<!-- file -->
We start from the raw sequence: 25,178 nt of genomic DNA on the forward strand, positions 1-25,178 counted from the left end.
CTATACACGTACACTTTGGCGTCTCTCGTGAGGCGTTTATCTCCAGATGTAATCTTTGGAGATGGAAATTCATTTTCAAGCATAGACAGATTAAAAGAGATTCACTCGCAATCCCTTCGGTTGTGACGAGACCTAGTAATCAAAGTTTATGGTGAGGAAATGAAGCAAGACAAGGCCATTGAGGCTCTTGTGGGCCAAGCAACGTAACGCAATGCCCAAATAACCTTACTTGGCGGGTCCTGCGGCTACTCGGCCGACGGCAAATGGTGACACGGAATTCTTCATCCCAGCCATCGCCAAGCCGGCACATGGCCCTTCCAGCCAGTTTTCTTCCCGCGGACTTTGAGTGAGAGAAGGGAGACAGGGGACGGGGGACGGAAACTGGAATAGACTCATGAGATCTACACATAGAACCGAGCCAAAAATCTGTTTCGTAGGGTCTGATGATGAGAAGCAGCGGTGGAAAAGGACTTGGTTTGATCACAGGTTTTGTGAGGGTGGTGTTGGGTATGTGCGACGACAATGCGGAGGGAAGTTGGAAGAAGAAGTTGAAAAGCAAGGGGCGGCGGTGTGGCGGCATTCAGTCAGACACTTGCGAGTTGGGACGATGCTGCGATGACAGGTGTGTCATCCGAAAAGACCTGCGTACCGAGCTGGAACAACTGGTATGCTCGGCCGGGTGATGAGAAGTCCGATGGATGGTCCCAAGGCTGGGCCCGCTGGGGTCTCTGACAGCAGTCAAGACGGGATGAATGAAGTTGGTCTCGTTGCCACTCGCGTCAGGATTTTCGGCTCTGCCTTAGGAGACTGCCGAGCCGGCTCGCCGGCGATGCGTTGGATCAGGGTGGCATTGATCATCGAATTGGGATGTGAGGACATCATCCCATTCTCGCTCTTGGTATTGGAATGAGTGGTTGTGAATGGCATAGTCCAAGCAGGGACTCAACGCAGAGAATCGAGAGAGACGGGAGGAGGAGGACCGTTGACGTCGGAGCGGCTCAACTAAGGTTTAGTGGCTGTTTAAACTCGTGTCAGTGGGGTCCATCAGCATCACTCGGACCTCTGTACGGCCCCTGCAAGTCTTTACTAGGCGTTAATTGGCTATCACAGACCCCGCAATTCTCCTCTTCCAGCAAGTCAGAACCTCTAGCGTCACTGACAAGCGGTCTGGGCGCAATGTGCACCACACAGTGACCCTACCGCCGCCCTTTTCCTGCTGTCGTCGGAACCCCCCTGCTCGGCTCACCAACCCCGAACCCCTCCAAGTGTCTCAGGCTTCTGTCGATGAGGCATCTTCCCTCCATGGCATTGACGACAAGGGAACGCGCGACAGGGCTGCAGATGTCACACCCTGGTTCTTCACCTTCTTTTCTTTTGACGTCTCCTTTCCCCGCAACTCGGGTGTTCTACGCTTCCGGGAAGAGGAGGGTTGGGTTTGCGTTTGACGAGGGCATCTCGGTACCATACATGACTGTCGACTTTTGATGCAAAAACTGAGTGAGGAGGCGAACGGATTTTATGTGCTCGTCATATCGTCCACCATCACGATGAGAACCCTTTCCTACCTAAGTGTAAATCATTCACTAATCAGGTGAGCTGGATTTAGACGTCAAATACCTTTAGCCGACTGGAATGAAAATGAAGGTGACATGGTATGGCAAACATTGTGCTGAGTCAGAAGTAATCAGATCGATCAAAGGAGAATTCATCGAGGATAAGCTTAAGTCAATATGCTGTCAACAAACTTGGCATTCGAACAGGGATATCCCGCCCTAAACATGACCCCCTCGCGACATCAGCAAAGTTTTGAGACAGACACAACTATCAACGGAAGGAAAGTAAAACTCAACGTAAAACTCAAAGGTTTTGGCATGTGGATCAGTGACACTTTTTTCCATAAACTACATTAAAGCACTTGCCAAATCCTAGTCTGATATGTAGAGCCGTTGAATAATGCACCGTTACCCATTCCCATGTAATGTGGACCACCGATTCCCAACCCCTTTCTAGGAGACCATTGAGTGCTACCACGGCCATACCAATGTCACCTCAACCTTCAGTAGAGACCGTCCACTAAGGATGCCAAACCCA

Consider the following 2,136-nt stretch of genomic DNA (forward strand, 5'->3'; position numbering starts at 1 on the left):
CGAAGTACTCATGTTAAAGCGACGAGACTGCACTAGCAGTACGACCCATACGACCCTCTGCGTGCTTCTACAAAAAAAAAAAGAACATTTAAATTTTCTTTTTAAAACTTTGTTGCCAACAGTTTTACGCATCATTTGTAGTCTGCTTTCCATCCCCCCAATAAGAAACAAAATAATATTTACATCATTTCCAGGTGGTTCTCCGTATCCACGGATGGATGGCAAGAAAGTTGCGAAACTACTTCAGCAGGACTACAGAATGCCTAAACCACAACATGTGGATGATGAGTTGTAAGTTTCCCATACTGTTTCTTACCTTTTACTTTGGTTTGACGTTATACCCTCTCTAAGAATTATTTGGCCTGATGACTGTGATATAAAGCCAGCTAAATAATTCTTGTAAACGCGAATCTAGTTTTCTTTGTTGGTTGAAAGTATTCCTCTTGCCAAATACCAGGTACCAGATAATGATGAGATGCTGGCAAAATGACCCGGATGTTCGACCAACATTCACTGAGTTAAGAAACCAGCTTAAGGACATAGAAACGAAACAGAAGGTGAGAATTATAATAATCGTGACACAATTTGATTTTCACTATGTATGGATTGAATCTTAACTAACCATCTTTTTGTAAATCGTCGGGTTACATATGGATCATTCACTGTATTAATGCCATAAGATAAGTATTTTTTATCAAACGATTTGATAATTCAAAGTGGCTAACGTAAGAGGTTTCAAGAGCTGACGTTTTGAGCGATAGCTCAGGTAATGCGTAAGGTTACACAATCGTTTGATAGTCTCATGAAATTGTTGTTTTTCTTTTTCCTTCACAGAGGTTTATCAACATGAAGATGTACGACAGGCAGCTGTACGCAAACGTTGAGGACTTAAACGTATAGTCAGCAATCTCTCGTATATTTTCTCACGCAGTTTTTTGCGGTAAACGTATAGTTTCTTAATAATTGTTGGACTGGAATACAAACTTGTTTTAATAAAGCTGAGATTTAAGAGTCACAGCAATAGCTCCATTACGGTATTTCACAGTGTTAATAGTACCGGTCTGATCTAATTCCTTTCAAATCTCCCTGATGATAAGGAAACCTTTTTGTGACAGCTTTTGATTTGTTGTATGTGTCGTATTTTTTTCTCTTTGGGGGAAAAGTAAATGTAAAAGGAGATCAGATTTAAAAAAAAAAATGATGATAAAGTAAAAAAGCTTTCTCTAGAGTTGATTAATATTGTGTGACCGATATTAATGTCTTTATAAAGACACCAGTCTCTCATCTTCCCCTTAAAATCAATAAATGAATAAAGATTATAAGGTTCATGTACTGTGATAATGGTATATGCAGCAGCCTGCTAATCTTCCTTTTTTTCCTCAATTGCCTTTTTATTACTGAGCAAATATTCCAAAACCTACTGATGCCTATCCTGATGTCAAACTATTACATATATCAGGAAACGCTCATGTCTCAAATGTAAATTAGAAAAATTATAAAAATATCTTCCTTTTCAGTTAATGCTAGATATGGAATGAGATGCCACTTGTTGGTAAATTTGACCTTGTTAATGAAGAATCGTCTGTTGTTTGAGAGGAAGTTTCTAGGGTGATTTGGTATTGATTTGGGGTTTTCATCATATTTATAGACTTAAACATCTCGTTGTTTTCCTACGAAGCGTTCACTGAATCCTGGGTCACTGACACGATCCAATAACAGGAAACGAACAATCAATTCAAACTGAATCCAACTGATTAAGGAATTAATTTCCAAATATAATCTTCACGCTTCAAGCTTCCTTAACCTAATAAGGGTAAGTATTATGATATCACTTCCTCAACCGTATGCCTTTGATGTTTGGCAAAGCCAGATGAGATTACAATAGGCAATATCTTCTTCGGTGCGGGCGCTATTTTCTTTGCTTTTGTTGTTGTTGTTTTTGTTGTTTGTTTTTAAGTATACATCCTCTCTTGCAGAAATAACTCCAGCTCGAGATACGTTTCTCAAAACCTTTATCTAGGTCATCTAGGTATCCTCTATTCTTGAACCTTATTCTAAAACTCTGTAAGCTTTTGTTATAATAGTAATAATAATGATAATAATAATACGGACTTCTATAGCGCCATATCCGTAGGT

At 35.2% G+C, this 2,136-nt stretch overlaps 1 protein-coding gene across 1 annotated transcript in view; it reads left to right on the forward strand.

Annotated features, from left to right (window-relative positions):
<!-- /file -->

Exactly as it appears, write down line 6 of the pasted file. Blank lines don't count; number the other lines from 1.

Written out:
Annotated features, from left to right (window-relative positions):